Got an idea? Want to share it? Is there something you wish someone would do, invent, or sell that would make your life easier? If you’d like to share your idea then send it to idlehandsmag (at) gmail.com and maybe the world will soon know about it. If you’re a blogger and want a link back simply include your URL in your e-mail and we’ll be happy to link to you when we post your ideas.
Wednesday, May 04, 2005
For example: Nike sells sporting goods, and shoes before that. The name itself stems from the Greek goddess of "victory". Tieing the products (shoes) to the goddess was their greatest achievement. Thus, now you wear "Nikes".
In the same example, you would never expect Nike to succeed if they were called "Sporting shoes Inc". It just wouldn't pan out. Even if it did, the title itself doesn't allow the store to expand in the future since the brand name is already sold as a "shoe store".
This is a problem that if small businesses promoted for themselves, they would have a better time trying to market their product lines. With a good product line and a successfully marketed name, you could perhaps become the next Google, Inc..
Tuesday, May 03, 2005
Monday, May 02, 2005
Happy Birthday, Dave! Nice to know there are other demicenturians hovering about.
With gasoline going for $2.20 or so a gallon here in North Carolina and higher in most states, a lot of us are looking at ways to save a few dollars at the pumps. Mass-transit is the answer for some but in states like North Carolina where mass-transit is rare, often hard to use, and rarely goes where you need to go, that may not be such a good option. Besides, have you ever lugged 5 bags of groceries onto a city bus? Maybe it’s a hybrid car you need, but with year long waiting lists and car payments that many of us simply can’t afford, a new car may be out of the picture. If so, then 4-Peds may just be the idea you’re looking for. Okay, I know you’re asking, “What the bleep is a 4-Ped?”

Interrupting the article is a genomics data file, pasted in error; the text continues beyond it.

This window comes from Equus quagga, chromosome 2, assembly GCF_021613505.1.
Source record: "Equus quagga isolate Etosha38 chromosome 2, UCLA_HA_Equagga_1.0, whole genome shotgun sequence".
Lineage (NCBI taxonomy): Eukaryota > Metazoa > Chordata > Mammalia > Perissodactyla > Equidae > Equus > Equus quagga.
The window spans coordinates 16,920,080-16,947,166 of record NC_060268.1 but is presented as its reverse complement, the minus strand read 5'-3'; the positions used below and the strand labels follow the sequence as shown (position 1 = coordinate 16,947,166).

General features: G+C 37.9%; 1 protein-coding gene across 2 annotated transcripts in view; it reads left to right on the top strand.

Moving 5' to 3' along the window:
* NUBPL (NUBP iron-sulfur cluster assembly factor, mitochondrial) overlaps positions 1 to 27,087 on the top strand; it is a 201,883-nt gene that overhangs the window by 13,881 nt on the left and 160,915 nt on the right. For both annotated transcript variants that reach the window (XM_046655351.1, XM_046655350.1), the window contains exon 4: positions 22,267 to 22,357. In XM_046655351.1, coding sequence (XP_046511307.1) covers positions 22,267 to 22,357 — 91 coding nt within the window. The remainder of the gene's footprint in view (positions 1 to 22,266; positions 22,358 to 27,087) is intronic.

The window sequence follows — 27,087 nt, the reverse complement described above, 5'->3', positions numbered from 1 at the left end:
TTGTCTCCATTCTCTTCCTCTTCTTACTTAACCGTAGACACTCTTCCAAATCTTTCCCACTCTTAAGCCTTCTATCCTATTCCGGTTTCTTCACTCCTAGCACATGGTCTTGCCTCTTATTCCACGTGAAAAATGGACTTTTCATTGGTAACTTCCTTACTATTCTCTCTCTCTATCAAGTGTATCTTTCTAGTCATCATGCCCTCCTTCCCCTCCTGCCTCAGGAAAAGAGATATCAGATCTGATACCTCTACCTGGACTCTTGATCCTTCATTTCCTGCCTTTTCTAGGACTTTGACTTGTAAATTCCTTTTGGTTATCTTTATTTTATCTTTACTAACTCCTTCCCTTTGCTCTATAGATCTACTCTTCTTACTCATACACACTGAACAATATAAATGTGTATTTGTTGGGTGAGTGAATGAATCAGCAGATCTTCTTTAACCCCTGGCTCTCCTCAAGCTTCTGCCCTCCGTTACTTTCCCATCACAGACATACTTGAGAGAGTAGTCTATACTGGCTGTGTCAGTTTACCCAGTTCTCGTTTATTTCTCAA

If you’re thinking a Moped with four wheels you’re getting close-- very close-- but let’s think outside the box, shall we? (I know, it’s cliche but the analogy works, okay?) A Moped is a hybrid-cross between a bicycle and a motorcycle-- a device that is powered by an ICE (Internal Combustion Engine) but also peddled when necessary to crank the engine or boost the power of the tiny 2-Stroke engine when pulling a hill or accelerating. Most hybrid cars and most Mopeds get about 60 miles per gallon but my younger brother’s 1964 Opal Cadet station wagon got 60 MPG and it had a heater-- there’s got to be a better way. Besides, little brother totaled his Opal when it crashed into a ditch in Slidel, Louisiana about 30 years ago.